What is the resistance of a conductor?
Resistance is the opposition to the flow of electrons (i.e. electrical current) in a conducting material such as a metal wire or a pair of contacts in a switch. Every substance has a certain amount of resistance. Resistance is measured in ohms. If one volt can push 1 amp of current through a substance, it has a resistance of 1 ohm. Some materials, like copper and aluminum have fairly low resistance, and are therefore used as electrical conductors (wires).
Conductor resistance means a material's opposition to the flow of current that a conductor has. Ideally, in a wire, this should be nothing, i.e. 0 ohms, but in reality all conductors have a certain amount of resistance. For example, 1000 feet of 14 AWG (the common wire size used for 15 amp branch circuits in residential wiring in North America) has about 2.5 ohms of resistance.
Think of a conductor as a resistor/resistance of a certain very low value in series with whatever load it is feeding. Current flowing through the conductor(s) will result in a voltage drop and power loss, manifested as heating of the conductors. The "line loss" formula is one variation of the power formula and is P = I2 x R, which can be used for calculating the power loss in the conductors. Remember that any power line to a 120 volt device has 2 lengths of conductor going to it (hot and neutral return). Therefore the total conductor length is the length of the power cord or electrical cable times 2.
To calculate the voltage drop across the conductor resistance for a given current, you have to determine the conductor's resistance and use Ohm's law.
Calculating the resistance of a length of conductor can be done using tables readily available in textbooks or via a websearch, assuming copper conductors at 20 degrees Celcius. You need to know the size of the conductor (AWG size, for American wire gauge) and the length of the conductor.
If A conductor has a resistance of 0.8 ohms what will happen to its resistance if the temperature is decreased?
In the general sense, a conductor's resistance is usually in the milliohm to low ohms range, whereas an insulator's resistance is in the megohm range. For an insulated conductor, the resistance of the conductor is directly proportional to its length, whereas its insulation resistance is inversely proportional to the length of the conductor.
Resistance R =p(L /A) i,e Resistance(R) of a conductor will be directly proportional to its length(L) ==> if the length of the conductor increases its resistance also will increase. i,e Resistance(R) of a conductor is inversely proportional to its cross section area(A) ==> if the Area of the conductor increases its resistance also will decrease.
As the length of a conductor decreases so does the resistive value of the conductor. Conductors are rated in ohms per foot. To find the resistance of a conductor multiply the ohms/foot by the length of the conductor. As the ohmic value of the conductor increases so does the voltage drop on the conductor due to the resistance of the conductor. At a point the conductor has to be increased in circular size to bring…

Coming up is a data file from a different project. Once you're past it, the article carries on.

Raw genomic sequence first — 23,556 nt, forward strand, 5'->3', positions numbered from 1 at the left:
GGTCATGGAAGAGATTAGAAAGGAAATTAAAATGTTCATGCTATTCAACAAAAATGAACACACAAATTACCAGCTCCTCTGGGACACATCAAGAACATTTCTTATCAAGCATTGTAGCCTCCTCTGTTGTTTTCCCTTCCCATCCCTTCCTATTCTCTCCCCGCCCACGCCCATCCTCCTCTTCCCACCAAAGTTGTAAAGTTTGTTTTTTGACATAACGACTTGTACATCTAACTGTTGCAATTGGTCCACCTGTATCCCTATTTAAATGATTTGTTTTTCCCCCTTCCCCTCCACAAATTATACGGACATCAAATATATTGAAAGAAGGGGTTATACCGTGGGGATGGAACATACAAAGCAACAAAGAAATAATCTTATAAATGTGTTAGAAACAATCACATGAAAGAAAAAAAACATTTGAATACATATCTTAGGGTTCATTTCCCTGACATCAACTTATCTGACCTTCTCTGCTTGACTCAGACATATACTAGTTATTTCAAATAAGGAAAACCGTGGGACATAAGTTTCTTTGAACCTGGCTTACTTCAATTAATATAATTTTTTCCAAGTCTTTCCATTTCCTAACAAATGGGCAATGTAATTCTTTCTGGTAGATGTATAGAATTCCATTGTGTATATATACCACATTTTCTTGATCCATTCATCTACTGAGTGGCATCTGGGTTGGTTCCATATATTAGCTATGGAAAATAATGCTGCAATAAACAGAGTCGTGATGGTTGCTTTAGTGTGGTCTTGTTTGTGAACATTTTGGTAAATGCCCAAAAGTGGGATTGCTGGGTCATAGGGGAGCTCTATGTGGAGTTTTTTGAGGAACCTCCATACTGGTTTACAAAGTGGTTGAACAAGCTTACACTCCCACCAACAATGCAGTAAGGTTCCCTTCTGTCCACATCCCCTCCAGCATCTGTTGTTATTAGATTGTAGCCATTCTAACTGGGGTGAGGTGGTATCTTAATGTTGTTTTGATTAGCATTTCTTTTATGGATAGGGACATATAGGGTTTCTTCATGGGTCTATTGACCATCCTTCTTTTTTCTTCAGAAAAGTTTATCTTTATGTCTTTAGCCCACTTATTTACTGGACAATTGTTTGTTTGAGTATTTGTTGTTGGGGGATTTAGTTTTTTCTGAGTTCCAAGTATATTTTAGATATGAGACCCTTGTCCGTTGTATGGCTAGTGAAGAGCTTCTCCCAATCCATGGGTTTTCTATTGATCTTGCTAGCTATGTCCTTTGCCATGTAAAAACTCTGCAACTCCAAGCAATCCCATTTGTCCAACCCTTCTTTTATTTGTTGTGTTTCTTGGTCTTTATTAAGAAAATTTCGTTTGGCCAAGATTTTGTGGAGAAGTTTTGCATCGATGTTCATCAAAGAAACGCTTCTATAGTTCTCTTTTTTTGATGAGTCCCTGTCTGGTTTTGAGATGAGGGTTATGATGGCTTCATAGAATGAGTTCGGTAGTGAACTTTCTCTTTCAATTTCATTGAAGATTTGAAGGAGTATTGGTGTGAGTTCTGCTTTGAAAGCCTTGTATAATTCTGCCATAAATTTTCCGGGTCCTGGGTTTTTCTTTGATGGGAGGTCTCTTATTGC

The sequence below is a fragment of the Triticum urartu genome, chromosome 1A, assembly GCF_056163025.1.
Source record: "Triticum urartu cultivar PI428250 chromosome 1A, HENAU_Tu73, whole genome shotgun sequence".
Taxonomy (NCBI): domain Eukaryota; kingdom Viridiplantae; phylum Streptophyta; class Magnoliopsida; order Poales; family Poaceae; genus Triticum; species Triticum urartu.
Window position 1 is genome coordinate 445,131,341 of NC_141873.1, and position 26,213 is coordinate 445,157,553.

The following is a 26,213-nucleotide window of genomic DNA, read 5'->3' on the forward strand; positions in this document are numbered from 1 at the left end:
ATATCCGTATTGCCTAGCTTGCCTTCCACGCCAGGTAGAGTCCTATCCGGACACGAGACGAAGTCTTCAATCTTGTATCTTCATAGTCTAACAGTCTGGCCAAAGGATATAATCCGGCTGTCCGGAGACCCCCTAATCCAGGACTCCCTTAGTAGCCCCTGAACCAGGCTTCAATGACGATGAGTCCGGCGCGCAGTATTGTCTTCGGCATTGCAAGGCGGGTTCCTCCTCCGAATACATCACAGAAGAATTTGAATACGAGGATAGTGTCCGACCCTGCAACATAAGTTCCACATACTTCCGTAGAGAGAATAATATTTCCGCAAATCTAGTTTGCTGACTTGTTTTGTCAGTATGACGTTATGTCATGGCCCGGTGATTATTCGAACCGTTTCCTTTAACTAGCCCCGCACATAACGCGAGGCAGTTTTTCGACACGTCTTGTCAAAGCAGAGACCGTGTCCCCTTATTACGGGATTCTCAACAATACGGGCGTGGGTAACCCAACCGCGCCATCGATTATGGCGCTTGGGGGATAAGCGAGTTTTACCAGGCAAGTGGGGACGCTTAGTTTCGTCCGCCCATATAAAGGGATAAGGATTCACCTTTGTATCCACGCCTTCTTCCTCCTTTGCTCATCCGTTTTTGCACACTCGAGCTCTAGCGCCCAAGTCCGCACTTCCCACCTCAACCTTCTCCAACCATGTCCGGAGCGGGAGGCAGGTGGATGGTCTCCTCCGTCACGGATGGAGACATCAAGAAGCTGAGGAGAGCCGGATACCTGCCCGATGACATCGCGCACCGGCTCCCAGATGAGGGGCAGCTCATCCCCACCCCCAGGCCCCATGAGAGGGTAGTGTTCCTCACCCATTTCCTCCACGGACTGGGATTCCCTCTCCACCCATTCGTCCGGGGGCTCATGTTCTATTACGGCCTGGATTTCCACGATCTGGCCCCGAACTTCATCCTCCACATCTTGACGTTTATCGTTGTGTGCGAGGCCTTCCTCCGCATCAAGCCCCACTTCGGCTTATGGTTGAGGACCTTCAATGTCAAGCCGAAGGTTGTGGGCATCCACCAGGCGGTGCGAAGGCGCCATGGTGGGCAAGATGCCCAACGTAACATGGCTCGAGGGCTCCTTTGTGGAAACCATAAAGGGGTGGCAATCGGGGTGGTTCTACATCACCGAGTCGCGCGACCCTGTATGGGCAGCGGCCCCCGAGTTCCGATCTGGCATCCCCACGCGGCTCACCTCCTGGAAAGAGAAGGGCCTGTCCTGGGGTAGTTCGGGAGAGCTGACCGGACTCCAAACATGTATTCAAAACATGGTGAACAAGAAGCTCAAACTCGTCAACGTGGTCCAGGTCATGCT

Conductors have low resistance. Recall Ohm's law. The higher the conductor resistance, the greater the voltage drop along the conductor, and the less voltage that is available for the load. The conductor resistance is a resistance in series with the load. Also, higher conductor resistance results in more electrical power being converted into heat, warming up the conductors. This is calculated with the formula P=I2R. The greater the resistance, the greater the power wasted heating…
Low resistance. Answer Since resistance is inversely proportional to the cross-sectional area of a conductor, increasing the diameter ('thickness') of a conductor will reduce its resistance. For example, doubling the diameter of a circular-section conductor will quadruple its cross-sectional area, and reduce its resistance by one quarter.
here, we know that both semiconductor and conductor used to conduct electricity but ,the difference is in there conductivity.and resistance , in conductor if we increase its temperature its resistance increase but in semiconductor its vice versa.that is if temprature rises its resistance will decreases.....
Ways to reduce electrical resistance: increase the diameter of the conductor, decrease or increase the temperature of conductor (depending on its thermal characteristics), decrease the length of the conductor. A change in the material out of which the conductor is made can decrease resistance, too. And there is the phenomenon of superconductivity. In a simple circuit the resistance can be lowered by adding resistors in parallel. The total circuit resistance will then decrease. You can…
Resistance is affected by the length, cross-sectional area, and resistivity of the conductor. The resistivity, in turn, is affected by temperature. So only by changing one of these four factors will the resistance of a conductor change. Changing voltage will have no affect upon the conductor's resistance.
A component of a given size that offers low resistance is called a good conductor. A conductor having some appreciable resistance is called a resistor. A component of identical size that offers a higher resistance is called a poor conductor. An insulator of the same size offers even higher resistance.